Friday, September 3, 2010
Davos Man at Munich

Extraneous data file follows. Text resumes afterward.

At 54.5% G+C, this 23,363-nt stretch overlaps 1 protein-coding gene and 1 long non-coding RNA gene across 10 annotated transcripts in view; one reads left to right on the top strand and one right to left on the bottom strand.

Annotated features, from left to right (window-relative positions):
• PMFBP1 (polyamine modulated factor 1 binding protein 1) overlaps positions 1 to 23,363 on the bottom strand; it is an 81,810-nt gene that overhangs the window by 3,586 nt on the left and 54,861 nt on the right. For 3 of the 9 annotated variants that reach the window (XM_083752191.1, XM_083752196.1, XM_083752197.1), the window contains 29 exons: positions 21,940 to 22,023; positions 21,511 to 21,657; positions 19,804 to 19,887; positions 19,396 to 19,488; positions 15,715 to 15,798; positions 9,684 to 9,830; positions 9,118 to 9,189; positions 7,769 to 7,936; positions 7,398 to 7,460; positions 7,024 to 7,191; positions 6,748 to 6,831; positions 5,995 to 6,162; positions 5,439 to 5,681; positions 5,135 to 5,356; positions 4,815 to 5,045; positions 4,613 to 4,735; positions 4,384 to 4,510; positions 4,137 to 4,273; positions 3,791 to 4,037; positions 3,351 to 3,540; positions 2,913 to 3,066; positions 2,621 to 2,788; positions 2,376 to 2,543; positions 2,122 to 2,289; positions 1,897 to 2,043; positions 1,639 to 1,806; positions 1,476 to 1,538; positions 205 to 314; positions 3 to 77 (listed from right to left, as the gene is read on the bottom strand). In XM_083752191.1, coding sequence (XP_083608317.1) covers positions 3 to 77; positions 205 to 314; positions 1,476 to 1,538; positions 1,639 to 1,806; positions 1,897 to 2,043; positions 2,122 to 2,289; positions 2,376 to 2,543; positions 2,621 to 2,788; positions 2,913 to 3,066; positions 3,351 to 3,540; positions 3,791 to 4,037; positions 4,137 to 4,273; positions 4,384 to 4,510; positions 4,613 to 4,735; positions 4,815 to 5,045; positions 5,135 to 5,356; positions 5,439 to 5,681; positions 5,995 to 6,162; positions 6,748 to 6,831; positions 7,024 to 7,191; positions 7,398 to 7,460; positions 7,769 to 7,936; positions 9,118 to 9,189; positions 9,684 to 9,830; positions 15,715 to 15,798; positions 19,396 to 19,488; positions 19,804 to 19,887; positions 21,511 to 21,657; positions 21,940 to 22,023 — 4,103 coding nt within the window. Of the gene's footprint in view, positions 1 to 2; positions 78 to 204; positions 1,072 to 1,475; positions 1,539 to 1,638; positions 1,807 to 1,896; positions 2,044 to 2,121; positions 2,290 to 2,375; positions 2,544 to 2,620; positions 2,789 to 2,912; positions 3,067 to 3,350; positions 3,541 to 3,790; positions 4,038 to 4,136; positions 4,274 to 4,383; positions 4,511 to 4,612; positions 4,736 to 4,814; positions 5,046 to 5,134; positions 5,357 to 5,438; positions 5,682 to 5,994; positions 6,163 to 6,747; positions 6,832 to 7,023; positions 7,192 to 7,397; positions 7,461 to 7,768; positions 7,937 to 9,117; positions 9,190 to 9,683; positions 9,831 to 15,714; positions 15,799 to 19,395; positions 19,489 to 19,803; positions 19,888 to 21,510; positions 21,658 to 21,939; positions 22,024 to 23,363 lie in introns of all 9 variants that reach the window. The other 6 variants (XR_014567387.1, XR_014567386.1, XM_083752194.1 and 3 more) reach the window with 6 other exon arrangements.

One of the things that galls me every time it comes up--and it does come up, often--is the right's frequent recourse to the metaphor of Chamberlain at Munich. They invariably use it to imply that nothing other than unyielding opposition and recourse to force will work when we deal with opponents on the world stage, as if the USA is as militarily weak, and with as little intelligence capacity, today as the UK was in 1938, and as if all our adversaries are Hitlers. The left should challenge their exclusive use of Munich as a metaphor. It could be used not solely to damn negotiation as appeasement and justify the use of force, but also as a cautionary tale about the consequences of delay in dealing with a problem before the fact of emergency, rather than after the emergency forces action. Delay costs lives and treasure, makes mitigation more problematical even of eventual achievement, much less in good time. The midwest's industrial catastrophe, for instance, could be cast as an economic Munich: a problem was recognized; solutions were delayed or withheld; negative consequences greater, harder to mitigate, eventually more costly, even, than timely action would have been. Another example is the delay in acting to move away from fossil fuels with urgency, or even with deliberate speed: potentially, an environmental Munich.